The original school had stationary desks arranged it neat rows. After a while, the desks were fastened to moveable strips. In addition to thee desks, the school was equipped with wall maps, a world globe, a set of encyclopedias, and a set of dictionaries. This was fairly standard for Illinois schools at the time. A small library was set up in one corner. There was a coal- and wood-burning stove in the basement. All the light came from the windows. Kerosene lamps were used for night programs. The building was electrified by a Rural Electrification Administration-financed cooperative duriung the New Deal (1939). After a toirnado damaged a near-by building, the school board had a concrete shelter built into the slope of an adjacent hill. And a A telephone was also installed in the school.

Attendance and Program

One assessment reports that the average daily attendance at East Waterford School usually ranged from 20 to 30 pupils. This may have been a 20th century estimate. We think attendance may have been a little higher in the 19th century. Here in 18987 we see 36 children. As was common for these rural one- or two-room schools, eight grades were taught. City elementary (primary) schools more commonly had six grades. In rural areas without secondary schools nearby more commonly haf eight grades. Most of these children would not go beyond these eight grades.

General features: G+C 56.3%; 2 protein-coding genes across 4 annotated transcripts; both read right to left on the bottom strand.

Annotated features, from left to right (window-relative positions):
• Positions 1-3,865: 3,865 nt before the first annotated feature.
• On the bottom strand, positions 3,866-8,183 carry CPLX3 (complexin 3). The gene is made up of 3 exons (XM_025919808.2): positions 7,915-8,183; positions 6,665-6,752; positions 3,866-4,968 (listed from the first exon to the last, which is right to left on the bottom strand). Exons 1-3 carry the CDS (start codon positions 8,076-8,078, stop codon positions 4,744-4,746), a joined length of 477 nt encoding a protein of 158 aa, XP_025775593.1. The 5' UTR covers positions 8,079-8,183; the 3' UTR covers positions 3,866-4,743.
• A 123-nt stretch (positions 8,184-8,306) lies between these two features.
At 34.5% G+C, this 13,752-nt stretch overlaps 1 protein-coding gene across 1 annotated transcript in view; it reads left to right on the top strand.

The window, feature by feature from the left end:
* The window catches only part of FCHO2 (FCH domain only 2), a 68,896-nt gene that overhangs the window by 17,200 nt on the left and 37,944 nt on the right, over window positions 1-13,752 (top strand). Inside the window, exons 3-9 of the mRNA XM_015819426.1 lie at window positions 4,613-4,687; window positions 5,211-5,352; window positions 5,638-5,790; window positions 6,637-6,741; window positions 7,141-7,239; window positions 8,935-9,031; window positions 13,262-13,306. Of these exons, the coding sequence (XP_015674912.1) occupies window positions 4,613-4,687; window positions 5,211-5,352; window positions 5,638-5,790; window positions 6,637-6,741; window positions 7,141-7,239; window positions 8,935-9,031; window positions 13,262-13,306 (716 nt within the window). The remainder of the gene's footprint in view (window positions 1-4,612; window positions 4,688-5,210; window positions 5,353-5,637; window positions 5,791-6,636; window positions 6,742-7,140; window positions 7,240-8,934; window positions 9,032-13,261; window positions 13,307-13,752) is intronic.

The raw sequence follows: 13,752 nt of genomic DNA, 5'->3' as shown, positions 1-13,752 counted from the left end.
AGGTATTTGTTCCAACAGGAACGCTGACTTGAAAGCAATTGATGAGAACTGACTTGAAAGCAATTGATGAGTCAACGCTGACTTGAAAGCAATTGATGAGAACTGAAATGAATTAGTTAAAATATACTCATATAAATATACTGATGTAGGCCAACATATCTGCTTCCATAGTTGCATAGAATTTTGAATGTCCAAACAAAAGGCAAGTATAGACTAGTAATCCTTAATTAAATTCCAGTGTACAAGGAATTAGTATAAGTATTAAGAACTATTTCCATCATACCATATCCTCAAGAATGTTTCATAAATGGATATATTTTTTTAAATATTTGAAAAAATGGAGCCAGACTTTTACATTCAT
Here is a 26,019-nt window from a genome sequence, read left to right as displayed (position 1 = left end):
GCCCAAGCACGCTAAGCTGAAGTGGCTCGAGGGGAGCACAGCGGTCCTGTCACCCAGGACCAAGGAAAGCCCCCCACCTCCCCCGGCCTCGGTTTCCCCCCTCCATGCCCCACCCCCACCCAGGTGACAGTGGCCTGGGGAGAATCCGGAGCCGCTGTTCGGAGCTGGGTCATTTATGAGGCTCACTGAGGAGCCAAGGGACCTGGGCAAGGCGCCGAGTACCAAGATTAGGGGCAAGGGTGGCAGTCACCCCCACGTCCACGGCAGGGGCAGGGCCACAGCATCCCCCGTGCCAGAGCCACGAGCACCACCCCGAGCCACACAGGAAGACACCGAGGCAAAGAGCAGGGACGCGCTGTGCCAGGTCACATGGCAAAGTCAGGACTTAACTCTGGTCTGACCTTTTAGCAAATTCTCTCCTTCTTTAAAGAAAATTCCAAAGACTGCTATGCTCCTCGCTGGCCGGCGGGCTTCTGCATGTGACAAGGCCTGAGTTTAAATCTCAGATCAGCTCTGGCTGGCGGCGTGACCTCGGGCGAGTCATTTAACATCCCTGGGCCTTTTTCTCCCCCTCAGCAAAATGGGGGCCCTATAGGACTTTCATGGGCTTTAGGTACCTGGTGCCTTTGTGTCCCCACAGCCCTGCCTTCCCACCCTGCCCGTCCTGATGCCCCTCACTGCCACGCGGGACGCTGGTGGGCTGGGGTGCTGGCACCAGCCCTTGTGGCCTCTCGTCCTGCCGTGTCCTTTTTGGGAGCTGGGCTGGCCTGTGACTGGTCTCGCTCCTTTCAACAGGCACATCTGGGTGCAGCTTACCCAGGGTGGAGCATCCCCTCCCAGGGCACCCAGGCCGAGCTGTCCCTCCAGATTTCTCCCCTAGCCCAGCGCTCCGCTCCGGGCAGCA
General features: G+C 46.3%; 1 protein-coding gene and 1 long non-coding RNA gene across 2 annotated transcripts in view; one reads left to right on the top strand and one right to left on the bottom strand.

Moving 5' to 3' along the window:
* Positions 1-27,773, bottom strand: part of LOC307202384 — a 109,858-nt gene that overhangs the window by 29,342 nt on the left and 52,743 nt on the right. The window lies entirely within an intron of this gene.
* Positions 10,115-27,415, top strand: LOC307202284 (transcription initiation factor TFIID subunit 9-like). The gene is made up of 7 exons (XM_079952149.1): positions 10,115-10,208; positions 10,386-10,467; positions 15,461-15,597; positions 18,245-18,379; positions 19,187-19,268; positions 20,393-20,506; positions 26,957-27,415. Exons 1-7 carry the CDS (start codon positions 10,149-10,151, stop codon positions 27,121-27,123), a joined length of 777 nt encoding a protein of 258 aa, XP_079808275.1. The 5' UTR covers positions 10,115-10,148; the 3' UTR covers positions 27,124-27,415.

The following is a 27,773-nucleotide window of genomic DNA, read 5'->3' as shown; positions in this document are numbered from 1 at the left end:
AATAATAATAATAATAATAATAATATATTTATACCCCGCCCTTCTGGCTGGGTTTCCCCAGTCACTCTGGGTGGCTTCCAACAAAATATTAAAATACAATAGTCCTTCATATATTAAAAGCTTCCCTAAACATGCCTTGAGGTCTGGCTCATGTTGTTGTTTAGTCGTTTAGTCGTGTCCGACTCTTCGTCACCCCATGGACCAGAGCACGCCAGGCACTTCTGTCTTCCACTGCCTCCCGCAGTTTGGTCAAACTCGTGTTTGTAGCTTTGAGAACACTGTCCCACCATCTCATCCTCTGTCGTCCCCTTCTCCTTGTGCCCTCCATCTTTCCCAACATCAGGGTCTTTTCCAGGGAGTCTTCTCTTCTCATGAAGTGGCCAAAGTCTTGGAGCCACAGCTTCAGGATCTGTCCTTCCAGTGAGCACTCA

Chronology

At this time we only have one portrait from the school, taken in 1897 (figure 1). There are 36 children and one male teacher who seems to wearing a long frock coat. They are standing in front of the school whicch looks to be a white plank building. The girls wear dresses, some with pinafors which are difficukt to make out. Most of the pinafores are dark, but we are unsure just what color. The younger boys wear blouses and knee pants. Notice some of the large collars. Several boys wear overalls, which is rather unusual in the 1890s. We are unsure why we see so many boys wearing overalls here, but not in many other school portrais from the 1890s. Some of the older boys also wear overalls. They seem to be wearing shorts, but we can not tell if they are wearing knee pants or long pants. JKost of the younger children, boys and girls, are barefoot without shoes and stockings. This was common at the time, but seems particularly pronounced here.

Sources

Ecocache, "East Waterford School".









HBC





Related Chronolgy Pages in the Boys' Historical Web Site
[Main Chronology Page]
[The 1900s] [The 1910s] [The 1920s] [The 1930s] [The 1940s] [The 1950s] [The 1960s] [The 1970s] [The 1980s] [The 1990s] [The 2000s]



Navigate the Relate Boys Historical Clothing Style Pages
[Blouses] [Pinafores] [Overalls] [Kneepants] [Knickers] [Long stockings] [Button-on clothing] [Barefeet]



Navigate the Boys' Historical Clothing School Uniform Pages
[Return to the Main American 1890s individula school page]
[Return to the Main U.S. individual school page]
[Return to the Main U.S. individual school chronology page]
[Return to the Main National School Uniform Page]
[Australia] [England] [France] [Germany]
[Ireland] [Italy] [Japan] [New Zealand] [Poland] [Singapore] [Scotland]
[Singapore]



Navigate the Boys' Historical Clothing Web Page
[Introduction] [Activities] [Biographies] [Chronology] [Clothing styles] [Countries] [Girls]
[Bibliographies] [Contributions] [FAQs] [Glossaries] [Images] [Links] [Registration] [Tools]
[Boys' Clothing Home]



Created: 1:46 PM 7/31/2009
Last updated: 1:46 PM 7/31/2009